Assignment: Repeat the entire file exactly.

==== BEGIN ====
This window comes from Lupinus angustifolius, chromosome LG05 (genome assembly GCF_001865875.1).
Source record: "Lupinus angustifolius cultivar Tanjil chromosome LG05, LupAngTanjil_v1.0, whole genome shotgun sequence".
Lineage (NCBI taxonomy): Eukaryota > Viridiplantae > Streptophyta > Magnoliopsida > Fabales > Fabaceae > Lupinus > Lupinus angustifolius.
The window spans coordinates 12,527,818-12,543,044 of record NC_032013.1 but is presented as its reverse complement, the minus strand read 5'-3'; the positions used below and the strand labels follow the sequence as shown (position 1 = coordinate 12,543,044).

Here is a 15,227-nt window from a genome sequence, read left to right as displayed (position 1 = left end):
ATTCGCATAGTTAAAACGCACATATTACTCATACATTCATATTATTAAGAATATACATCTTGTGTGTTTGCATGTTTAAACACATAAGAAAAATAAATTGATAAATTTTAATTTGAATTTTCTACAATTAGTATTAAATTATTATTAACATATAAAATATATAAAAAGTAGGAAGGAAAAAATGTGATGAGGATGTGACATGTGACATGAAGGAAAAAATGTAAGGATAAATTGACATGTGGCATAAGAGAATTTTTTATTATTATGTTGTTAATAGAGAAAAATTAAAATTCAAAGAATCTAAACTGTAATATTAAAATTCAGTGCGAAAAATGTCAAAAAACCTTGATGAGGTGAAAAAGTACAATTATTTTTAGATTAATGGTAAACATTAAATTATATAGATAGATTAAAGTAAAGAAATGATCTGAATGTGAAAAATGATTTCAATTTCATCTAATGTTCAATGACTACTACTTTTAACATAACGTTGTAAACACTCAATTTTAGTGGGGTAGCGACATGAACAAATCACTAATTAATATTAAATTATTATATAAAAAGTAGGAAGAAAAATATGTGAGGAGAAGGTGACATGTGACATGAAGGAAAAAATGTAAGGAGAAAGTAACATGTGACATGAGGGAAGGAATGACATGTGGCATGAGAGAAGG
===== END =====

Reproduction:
This window comes from Lupinus angustifolius, chromosome LG05 (genome assembly GCF_001865875.1).
Source record: "Lupinus angustifolius cultivar Tanjil chromosome LG05, LupAngTanjil_v1.0, whole genome shotgun sequence".
Lineage (NCBI taxonomy): Eukaryota > Viridiplantae > Streptophyta > Magnoliopsida > Fabales > Fabaceae > Lupinus > Lupinus angustifolius.
The window spans coordinates 12,527,818-12,543,044 of record NC_032013.1 but is presented as its reverse complement, the minus strand read 5'-3'; the positions used below and the strand labels follow the sequence as shown (position 1 = coordinate 12,543,044).

Here is a 15,227-nt window from a genome sequence, read left to right as displayed (position 1 = left end):
ATTCGCATAGTTAAAACGCACATATTACTCATACATTCATATTATTAAGAATATACATCTTGTGTGTTTGCATGTTTAAACACATAAGAAAAATAAATTGATAAATTTTAATTTGAATTTTCTACAATTAGTATTAAATTATTATTAACATATAAAATATATAAAAAGTAGGAAGGAAAAAATGTGATGAGGATGTGACATGTGACATGAAGGAAAAAATGTAAGGATAAATTGACATGTGGCATAAGAGAATTTTTTATTATTATGTTGTTAATAGAGAAAAATTAAAATTCAAAGAATCTAAACTGTAATATTAAAATTCAGTGCGAAAAATGTCAAAAAACCTTGATGAGGTGAAAAAGTACAATTATTTTTAGATTAATGGTAAACATTAAATTATATAGATAGATTAAAGTAAAGAAATGATCTGAATGTGAAAAATGATTTCAATTTCATCTAATGTTCAATGACTACTACTTTTAACATAACGTTGTAAACACTCAATTTTAGTGGGGTAGCGACATGAACAAATCACTAATTAATATTAAATTATTATATAAAAAGTAGGAAGAAAAATATGTGAGGAGAAGGTGACATGTGACATGAAGGAAAAAATGTAAGGAGAAAGTAACATGTGACATGAGGGAAGGAATGACATGTGGCATGAGAGAAGG